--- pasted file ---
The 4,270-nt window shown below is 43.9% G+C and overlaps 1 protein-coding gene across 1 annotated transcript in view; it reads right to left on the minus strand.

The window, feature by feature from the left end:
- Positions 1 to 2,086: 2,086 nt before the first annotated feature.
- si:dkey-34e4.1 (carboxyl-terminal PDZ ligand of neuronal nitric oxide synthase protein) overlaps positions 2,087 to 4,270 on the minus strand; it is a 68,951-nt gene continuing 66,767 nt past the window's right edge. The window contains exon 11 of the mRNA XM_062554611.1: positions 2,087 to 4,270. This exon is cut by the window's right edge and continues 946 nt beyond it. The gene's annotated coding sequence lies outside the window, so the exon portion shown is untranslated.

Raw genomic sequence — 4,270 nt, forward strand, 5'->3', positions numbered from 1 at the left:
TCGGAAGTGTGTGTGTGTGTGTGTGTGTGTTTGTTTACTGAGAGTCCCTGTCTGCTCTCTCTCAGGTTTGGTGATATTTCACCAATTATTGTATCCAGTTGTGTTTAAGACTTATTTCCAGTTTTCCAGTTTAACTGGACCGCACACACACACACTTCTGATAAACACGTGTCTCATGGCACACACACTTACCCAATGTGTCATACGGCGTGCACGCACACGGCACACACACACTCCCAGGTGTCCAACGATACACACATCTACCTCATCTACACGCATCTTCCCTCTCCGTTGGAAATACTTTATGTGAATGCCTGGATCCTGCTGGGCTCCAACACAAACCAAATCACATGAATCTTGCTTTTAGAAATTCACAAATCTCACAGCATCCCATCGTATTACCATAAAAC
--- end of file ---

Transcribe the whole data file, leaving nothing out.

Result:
The 4,270-nt window shown below is 43.9% G+C and overlaps 1 protein-coding gene across 1 annotated transcript in view; it reads right to left on the minus strand.

The window, feature by feature from the left end:
- Positions 1 to 2,086: 2,086 nt before the first annotated feature.
- si:dkey-34e4.1 (carboxyl-terminal PDZ ligand of neuronal nitric oxide synthase protein) overlaps positions 2,087 to 4,270 on the minus strand; it is a 68,951-nt gene continuing 66,767 nt past the window's right edge. The window contains exon 11 of the mRNA XM_062554611.1: positions 2,087 to 4,270. This exon is cut by the window's right edge and continues 946 nt beyond it. The gene's annotated coding sequence lies outside the window, so the exon portion shown is untranslated.

Raw genomic sequence — 4,270 nt, forward strand, 5'->3', positions numbered from 1 at the left:
TCGGAAGTGTGTGTGTGTGTGTGTGTGTGTTTGTTTACTGAGAGTCCCTGTCTGCTCTCTCTCAGGTTTGGTGATATTTCACCAATTATTGTATCCAGTTGTGTTTAAGACTTATTTCCAGTTTTCCAGTTTAACTGGACCGCACACACACACACTTCTGATAAACACGTGTCTCATGGCACACACACTTACCCAATGTGTCATACGGCGTGCACGCACACGGCACACACACACTCCCAGGTGTCCAACGATACACACATCTACCTCATCTACACGCATCTTCCCTCTCCGTTGGAAATACTTTATGTGAATGCCTGGATCCTGCTGGGCTCCAACACAAACCAAATCACATGAATCTTGCTTTTAGAAATTCACAAATCTCACAGCATCCCATCGTATTACCATAAAAC